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Genius and Technology

Human ingenuity:

Appliances, machines, gadgets, apps, widgets and gizmos. They shape our lives and most of us couldn't survive without them.

Location: #science
Members: 24
Latest Activity: Dec 31, 2013

A Computer Chip

MAKE

Most Interesting Makerspaces in America

Somerville, Massachusetts – Artisan's Asylum is one of the largest makerspaces in the country. Housed in the old Ames Safety Envelope facility, this village of 120 makersʼ studios under one roof comes with fabrication tools galore and offers classes for new makers on everything from bike building to lampworking. Donʼt miss Stompy, their Kickstarted giant hexapod robot. What makes a makerspace interesting? Itʼs not just the size of the shop or the number of active members. Nor is it the selection of tools. Sure, those pieces count, but itʼs how a makerspace slots into its community — elevating and inspiring the makers — that makes it stand out.

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Distorted Portraits Hand-Printed In A Homemade Photo Booth

kalal-a-vision Although it looks like an ordinary photobooth, artist Jayme Kalal actually hand-prints each photograph from a compartment inside the booth!

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Bar Mixva: The Drink Mixing Robot

barmixvah If you’d like a “cool refreshing drink,” but don’t really feel like mixing it yourself, why not just build a robot to do it for you? It might not save time in the long run (I seriously hope not), but as creator Yu Jiang Tham notes, “It’s great fun at […]

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Maker Camp: Halfway through an Awesome Summer!

Riley-Camp It’s been a busy first three weeks of Maker Camp. Thousands of kids worldwide have been dipping their toes into making. Our more advanced supercampers have been taking on bigger challenges and even holding their own gatherings around the virtual campfire with hangouts after our official hangouts. (We’re looking at you, Supercamper Ashley […]

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New Project: Water to Wine Illusion

Img_5748bd Inside the box a bunch of magic happens, and out comes a fine glass of wine.

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Comment by doone on June 21, 2013 at 7:22pm
Comment by Neal on June 21, 2013 at 10:14am

Here come the Cylons. =)

Comment by doone on June 21, 2013 at 8:18am

ROBOT EVOLUTION

Quadrupedal-robot

Emily Monosson in Aeon:

In a laboratory tucked away in a corner of the Cornell University campus, Hod Lipson’s robots are evolving. He has already produced a self-aware robot that is able to gather information about itself as it learns to walk. Like a Toy Story character, it sits in a cubby surrounded by other former laboratory stars. There’s a set of modular cubes, looking like a cross between children’s blocks and the model cartilage one might see at the orthopaedist’s – this particular contraption enjoyed the spotlight in 2005 as one of the world’s first self-replicating robots. And there are cubbies full of odd-shaped plastic sculptures, including some chess pieces that are products of the lab’s 3D printer.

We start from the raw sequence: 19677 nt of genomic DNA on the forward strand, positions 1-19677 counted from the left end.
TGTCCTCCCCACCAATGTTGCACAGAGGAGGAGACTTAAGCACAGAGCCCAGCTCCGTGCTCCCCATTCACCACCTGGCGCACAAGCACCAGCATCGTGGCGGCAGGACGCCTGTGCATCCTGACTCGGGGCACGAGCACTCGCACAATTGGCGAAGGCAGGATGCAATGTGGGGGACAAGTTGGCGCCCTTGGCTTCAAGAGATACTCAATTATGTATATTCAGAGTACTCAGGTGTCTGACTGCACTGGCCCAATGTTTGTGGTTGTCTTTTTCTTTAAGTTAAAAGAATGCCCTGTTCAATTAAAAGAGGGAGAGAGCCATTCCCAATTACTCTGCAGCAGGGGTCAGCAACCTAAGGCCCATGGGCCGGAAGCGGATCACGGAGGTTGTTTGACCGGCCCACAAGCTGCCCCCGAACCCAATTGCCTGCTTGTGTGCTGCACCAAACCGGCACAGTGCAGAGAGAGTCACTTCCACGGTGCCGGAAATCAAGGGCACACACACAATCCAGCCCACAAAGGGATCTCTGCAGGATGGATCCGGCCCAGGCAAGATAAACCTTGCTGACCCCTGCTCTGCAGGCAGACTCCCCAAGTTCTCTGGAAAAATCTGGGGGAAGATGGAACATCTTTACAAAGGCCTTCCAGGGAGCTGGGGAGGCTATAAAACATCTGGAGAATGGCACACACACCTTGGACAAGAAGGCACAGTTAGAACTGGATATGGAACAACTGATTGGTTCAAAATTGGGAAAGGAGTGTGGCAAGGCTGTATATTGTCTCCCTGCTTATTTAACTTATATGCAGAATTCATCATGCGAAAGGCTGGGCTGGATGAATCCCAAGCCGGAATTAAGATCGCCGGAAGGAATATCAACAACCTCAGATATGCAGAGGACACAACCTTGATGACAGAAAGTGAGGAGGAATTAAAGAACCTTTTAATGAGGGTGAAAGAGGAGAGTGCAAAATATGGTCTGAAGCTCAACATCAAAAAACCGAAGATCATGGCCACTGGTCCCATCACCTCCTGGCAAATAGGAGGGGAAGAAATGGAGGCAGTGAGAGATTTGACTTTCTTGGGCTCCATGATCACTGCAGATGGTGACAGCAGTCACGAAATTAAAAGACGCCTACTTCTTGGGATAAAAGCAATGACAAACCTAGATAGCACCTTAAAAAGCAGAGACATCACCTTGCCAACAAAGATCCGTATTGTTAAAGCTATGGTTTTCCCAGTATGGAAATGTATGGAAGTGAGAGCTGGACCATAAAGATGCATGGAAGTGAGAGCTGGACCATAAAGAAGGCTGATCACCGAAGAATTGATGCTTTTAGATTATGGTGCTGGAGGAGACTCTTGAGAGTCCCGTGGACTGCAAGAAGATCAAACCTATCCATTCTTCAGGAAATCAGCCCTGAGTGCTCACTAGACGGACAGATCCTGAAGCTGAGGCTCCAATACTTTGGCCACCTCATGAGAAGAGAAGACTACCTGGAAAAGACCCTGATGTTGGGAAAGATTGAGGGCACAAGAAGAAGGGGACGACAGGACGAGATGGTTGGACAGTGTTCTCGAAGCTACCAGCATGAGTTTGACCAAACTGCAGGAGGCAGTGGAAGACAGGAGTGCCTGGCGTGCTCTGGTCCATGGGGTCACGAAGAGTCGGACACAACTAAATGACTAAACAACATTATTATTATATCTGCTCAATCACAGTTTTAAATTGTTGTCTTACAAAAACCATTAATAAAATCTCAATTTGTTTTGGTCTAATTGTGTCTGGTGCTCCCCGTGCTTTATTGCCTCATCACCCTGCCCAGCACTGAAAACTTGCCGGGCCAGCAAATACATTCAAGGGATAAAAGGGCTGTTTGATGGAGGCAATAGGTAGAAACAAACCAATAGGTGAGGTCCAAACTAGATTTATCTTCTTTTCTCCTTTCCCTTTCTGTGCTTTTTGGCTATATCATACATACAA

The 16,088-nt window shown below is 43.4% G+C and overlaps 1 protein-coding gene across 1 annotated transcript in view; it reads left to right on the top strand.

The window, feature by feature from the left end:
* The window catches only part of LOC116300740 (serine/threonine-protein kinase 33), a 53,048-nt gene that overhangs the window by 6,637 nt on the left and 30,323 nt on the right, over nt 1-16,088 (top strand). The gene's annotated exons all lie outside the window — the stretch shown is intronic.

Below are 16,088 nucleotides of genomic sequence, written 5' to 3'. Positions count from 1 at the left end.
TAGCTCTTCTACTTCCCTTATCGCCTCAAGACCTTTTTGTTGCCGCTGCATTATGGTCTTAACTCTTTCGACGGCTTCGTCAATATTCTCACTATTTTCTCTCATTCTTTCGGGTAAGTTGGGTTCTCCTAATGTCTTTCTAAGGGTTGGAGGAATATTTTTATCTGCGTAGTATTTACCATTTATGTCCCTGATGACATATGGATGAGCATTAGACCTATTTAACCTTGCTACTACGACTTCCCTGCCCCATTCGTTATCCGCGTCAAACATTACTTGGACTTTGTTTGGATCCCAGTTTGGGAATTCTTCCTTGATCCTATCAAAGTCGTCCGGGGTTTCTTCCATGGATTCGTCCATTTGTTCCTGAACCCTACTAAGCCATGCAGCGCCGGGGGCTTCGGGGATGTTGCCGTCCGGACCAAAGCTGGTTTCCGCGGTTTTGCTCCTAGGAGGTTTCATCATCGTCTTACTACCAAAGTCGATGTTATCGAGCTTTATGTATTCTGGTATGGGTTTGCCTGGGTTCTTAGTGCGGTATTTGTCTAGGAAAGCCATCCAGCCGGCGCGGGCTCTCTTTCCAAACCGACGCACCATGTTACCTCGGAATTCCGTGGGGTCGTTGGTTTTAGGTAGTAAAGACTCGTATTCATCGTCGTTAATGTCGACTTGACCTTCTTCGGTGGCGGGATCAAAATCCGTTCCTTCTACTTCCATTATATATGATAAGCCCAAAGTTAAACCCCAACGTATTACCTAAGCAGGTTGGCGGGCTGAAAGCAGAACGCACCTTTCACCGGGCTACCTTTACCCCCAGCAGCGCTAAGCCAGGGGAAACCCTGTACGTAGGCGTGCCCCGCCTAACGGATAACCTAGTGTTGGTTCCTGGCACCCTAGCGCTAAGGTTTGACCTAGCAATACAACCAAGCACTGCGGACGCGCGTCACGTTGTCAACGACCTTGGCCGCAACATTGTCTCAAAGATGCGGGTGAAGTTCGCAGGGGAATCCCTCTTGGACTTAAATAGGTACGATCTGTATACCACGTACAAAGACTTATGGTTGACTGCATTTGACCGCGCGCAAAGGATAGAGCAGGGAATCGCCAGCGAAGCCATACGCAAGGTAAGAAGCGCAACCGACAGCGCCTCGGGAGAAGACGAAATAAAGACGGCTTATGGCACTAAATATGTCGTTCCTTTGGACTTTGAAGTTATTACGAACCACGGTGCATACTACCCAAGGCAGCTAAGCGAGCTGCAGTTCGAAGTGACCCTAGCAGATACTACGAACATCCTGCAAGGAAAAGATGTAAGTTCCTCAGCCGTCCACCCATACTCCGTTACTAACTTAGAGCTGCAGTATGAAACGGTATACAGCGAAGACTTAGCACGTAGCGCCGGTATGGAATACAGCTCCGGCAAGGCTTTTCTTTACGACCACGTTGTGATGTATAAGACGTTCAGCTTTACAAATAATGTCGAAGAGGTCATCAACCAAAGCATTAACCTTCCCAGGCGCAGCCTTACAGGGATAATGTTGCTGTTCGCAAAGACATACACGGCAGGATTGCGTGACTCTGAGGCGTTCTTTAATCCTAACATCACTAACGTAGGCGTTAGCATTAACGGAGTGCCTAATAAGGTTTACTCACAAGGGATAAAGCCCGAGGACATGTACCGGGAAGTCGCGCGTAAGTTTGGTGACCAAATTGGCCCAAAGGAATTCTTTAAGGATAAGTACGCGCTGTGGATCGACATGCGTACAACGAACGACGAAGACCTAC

In 2006, Lipson’s Creative Machines Lab pioneered the Fab@home, a low-cost build-your-own 3D printer, available to anyone with internet access. For around $2,500 and some tech know-how, you could make a desktop machine and begin printing three-dimensional objects: an iPod case made of silicon, flowers from icing, a dolls’ house out of spray-cheese. Within a year, the Fab@home site had received 17 million hits and won a 2007 Breakthrough of the Year award fromPopular Mechanics. But really, the printer was just a side project: it was a way to fabricate all the bits necessary for robotic self-replication. The robots and the 3D printer-pieces populating the cubbies are like fossils tracing the evolutionary history of a new kind of organism. ‘I want to evolve something that is life,’ Lipson told me, ‘out of plastic and wires and inanimate materials.’

Posted by Robin Varghese at 02:29 AM | Permalink |

Comment by Michel on June 15, 2013 at 10:39am
Comment by Neal on June 15, 2013 at 10:34am

I missed all these doone, fantastic.

Comment by doone on May 12, 2013 at 12:02pm

Artist: Mehdi Ghadyanloo
Location: Tehran, Iran

Source: behance.net
Comment by doone on May 3, 2013 at 9:01pm
Comment by doone on May 2, 2013 at 6:50pm

Popular Mechanics, 1949.

Comment by doone on May 2, 2013 at 6:50pm

Thomas Edison, 1889. The lightbulb inventor insisted his own direct current (DC) system was superior to competitor George Westinghouse's AC power, and took every opportunity to discredit alternating current.

Image by Hulton Archive / Getty Images
Comment by doone on May 2, 2013 at 6:50pm

William Orton, president of Western Union, in 1876, when Alexander Graham Bell tried to sell the company his invention.

Image by Fox Photos / Getty Images
 
 
 

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